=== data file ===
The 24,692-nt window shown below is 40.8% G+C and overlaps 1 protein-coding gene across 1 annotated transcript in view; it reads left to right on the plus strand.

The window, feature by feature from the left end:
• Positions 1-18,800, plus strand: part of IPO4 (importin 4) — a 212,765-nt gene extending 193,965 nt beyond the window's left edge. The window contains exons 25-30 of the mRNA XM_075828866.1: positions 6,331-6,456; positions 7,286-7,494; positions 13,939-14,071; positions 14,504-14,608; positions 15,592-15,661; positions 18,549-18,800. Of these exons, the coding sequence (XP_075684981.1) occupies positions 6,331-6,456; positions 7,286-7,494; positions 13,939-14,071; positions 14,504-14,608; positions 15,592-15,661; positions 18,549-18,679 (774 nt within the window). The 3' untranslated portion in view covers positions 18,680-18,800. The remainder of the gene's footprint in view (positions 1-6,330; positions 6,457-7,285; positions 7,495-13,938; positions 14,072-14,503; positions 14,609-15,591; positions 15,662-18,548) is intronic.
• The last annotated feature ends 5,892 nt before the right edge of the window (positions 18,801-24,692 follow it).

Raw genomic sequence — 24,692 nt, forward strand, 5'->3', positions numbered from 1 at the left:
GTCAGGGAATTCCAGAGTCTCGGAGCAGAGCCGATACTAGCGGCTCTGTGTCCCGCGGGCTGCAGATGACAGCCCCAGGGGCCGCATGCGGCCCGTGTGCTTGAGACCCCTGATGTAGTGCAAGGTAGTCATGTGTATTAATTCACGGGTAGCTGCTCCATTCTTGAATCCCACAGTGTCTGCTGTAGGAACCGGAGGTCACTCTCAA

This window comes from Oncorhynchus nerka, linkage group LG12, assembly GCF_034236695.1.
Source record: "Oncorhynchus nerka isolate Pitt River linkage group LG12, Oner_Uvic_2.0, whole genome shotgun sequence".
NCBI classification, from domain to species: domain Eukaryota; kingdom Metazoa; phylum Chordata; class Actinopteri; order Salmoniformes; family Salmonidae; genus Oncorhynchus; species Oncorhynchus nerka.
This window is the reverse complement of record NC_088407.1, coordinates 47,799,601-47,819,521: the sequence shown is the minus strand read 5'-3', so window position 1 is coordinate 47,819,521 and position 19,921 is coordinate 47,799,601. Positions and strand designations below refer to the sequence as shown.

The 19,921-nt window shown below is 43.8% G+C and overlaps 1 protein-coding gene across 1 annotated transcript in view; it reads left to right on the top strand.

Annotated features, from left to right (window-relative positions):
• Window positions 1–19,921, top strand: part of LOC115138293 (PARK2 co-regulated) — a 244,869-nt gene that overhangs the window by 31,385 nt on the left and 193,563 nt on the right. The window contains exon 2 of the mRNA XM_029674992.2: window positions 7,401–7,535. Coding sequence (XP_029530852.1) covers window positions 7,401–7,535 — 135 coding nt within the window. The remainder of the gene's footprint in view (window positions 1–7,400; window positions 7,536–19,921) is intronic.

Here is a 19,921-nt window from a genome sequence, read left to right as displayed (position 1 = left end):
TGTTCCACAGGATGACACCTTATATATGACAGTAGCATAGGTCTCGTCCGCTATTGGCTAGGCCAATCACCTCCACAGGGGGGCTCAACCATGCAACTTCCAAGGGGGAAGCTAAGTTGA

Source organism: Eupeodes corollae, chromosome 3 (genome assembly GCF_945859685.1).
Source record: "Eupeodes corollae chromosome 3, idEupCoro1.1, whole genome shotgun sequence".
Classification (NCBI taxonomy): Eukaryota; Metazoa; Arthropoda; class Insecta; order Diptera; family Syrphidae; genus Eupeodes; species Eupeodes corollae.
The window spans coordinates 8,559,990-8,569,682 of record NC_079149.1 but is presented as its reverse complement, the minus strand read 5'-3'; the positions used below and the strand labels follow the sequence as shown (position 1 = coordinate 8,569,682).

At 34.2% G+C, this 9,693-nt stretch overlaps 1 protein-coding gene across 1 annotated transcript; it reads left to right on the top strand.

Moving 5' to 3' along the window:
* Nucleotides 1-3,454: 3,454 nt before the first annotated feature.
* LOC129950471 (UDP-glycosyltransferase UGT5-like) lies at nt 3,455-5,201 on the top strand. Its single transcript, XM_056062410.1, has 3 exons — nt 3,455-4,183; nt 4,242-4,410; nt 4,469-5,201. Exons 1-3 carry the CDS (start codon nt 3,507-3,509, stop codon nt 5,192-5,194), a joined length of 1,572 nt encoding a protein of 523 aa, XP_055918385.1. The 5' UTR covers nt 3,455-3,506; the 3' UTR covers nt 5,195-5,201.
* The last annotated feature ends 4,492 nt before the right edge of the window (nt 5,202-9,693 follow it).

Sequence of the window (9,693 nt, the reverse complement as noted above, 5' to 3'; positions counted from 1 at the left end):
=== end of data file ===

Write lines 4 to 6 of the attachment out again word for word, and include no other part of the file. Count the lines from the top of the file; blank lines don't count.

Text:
• The last annotated feature ends 5,892 nt before the right edge of the window (positions 18,801-24,692 follow it).

Raw genomic sequence — 24,692 nt, forward strand, 5'->3', positions numbered from 1 at the left:
GTCAGGGAATTCCAGAGTCTCGGAGCAGAGCCGATACTAGCGGCTCTGTGTCCCGCGGGCTGCAGATGACAGCCCCAGGGGCCGCATGCGGCCCGTGTGCTTGAGACCCCTGATGTAGTGCAAGGTAGTCATGTGTATTAATTCACGGGTAGCTGCTCCATTCTTGAATCCCACAGTGTCTGCTGTAGGAACCGGAGGTCACTCTCAA